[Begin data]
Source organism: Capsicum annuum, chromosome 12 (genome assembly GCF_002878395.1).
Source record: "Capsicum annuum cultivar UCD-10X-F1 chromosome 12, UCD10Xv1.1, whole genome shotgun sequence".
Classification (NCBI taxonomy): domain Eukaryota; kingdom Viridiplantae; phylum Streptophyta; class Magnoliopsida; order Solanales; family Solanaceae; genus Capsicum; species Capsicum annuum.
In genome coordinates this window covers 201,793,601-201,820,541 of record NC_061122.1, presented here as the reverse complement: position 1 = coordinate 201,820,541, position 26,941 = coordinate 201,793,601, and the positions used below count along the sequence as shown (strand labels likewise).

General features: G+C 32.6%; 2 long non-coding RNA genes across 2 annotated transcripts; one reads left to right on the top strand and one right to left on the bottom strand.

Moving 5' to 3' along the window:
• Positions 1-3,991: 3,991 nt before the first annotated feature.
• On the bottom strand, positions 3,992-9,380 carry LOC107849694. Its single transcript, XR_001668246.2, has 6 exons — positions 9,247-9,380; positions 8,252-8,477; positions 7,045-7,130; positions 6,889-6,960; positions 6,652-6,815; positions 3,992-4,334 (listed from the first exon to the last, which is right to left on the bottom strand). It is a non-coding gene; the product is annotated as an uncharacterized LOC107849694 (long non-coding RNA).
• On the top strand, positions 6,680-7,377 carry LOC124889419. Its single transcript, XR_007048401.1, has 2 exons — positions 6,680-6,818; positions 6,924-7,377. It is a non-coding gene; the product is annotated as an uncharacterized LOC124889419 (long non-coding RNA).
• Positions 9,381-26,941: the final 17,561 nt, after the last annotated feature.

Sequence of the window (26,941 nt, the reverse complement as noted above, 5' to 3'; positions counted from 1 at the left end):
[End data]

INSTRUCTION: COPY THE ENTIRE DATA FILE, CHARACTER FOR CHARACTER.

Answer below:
Source organism: Capsicum annuum, chromosome 12 (genome assembly GCF_002878395.1).
Source record: "Capsicum annuum cultivar UCD-10X-F1 chromosome 12, UCD10Xv1.1, whole genome shotgun sequence".
Classification (NCBI taxonomy): domain Eukaryota; kingdom Viridiplantae; phylum Streptophyta; class Magnoliopsida; order Solanales; family Solanaceae; genus Capsicum; species Capsicum annuum.
In genome coordinates this window covers 201,793,601-201,820,541 of record NC_061122.1, presented here as the reverse complement: position 1 = coordinate 201,820,541, position 26,941 = coordinate 201,793,601, and the positions used below count along the sequence as shown (strand labels likewise).

General features: G+C 32.6%; 2 long non-coding RNA genes across 2 annotated transcripts; one reads left to right on the top strand and one right to left on the bottom strand.

Moving 5' to 3' along the window:
• Positions 1-3,991: 3,991 nt before the first annotated feature.
• On the bottom strand, positions 3,992-9,380 carry LOC107849694. Its single transcript, XR_001668246.2, has 6 exons — positions 9,247-9,380; positions 8,252-8,477; positions 7,045-7,130; positions 6,889-6,960; positions 6,652-6,815; positions 3,992-4,334 (listed from the first exon to the last, which is right to left on the bottom strand). It is a non-coding gene; the product is annotated as an uncharacterized LOC107849694 (long non-coding RNA).
• On the top strand, positions 6,680-7,377 carry LOC124889419. Its single transcript, XR_007048401.1, has 2 exons — positions 6,680-6,818; positions 6,924-7,377. It is a non-coding gene; the product is annotated as an uncharacterized LOC124889419 (long non-coding RNA).
• Positions 9,381-26,941: the final 17,561 nt, after the last annotated feature.

Sequence of the window (26,941 nt, the reverse complement as noted above, 5' to 3'; positions counted from 1 at the left end):